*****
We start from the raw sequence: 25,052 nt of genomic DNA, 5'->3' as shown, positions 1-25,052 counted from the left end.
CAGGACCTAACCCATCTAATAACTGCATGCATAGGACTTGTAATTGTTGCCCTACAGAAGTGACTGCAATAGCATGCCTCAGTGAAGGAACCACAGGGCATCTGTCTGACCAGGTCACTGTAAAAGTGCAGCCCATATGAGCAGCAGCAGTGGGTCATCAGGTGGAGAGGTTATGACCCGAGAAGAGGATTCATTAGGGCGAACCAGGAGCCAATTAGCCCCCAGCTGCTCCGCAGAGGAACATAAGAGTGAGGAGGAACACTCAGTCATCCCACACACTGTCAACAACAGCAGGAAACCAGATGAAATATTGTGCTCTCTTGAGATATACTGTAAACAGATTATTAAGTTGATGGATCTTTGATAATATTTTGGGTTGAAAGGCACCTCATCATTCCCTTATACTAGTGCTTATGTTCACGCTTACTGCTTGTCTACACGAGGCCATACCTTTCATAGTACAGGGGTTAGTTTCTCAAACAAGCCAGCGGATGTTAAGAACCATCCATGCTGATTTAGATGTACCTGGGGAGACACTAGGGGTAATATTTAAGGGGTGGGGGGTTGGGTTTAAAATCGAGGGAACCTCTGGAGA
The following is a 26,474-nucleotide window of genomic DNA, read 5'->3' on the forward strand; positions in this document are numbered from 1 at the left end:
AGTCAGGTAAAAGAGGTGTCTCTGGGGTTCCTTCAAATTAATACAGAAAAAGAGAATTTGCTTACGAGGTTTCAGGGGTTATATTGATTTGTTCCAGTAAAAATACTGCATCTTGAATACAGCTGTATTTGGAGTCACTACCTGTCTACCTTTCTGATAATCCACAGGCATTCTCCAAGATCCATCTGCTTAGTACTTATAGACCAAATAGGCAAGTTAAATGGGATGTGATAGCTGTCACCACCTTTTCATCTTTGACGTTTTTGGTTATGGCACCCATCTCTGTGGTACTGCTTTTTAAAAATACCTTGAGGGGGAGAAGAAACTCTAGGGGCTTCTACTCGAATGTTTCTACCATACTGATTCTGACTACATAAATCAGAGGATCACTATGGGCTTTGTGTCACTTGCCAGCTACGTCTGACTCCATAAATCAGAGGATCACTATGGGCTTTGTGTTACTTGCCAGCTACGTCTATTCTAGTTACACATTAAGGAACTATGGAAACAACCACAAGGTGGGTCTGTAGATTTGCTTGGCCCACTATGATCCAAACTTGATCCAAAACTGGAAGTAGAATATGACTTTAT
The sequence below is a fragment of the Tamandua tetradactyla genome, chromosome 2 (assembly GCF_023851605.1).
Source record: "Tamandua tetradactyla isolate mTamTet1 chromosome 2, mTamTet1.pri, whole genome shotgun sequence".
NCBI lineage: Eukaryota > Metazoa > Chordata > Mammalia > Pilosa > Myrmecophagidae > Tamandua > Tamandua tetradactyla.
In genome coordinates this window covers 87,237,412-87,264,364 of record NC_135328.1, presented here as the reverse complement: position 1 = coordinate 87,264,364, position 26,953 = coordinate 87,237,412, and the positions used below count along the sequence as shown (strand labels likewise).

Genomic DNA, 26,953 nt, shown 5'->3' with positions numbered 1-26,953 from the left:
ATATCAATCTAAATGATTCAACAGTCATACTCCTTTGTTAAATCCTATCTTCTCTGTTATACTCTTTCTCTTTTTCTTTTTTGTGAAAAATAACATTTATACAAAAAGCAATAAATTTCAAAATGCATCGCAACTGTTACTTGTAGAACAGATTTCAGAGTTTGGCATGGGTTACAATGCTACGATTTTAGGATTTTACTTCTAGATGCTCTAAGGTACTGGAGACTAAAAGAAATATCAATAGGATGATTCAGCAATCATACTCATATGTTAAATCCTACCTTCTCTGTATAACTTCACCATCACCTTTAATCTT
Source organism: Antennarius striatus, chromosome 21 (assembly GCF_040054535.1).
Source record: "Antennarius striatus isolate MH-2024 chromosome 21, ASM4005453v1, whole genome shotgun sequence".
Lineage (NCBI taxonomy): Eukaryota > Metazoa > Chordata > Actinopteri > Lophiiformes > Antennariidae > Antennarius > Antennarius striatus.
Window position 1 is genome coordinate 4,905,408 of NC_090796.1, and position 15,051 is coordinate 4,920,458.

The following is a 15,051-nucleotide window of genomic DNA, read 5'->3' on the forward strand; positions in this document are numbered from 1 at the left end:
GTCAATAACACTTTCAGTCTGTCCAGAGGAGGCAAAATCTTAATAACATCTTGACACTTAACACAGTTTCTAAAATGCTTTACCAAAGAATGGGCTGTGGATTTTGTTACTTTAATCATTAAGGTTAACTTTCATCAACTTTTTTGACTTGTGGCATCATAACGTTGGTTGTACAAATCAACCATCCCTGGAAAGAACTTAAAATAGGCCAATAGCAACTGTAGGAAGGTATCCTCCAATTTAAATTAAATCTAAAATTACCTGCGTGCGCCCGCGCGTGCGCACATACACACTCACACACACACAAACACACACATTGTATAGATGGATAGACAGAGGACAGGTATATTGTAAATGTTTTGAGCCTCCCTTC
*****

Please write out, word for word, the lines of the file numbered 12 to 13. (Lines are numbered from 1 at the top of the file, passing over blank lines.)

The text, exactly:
Source record: "Antennarius striatus isolate MH-2024 chromosome 21, ASM4005453v1, whole genome shotgun sequence".
Lineage (NCBI taxonomy): Eukaryota > Metazoa > Chordata > Actinopteri > Lophiiformes > Antennariidae > Antennarius > Antennarius striatus.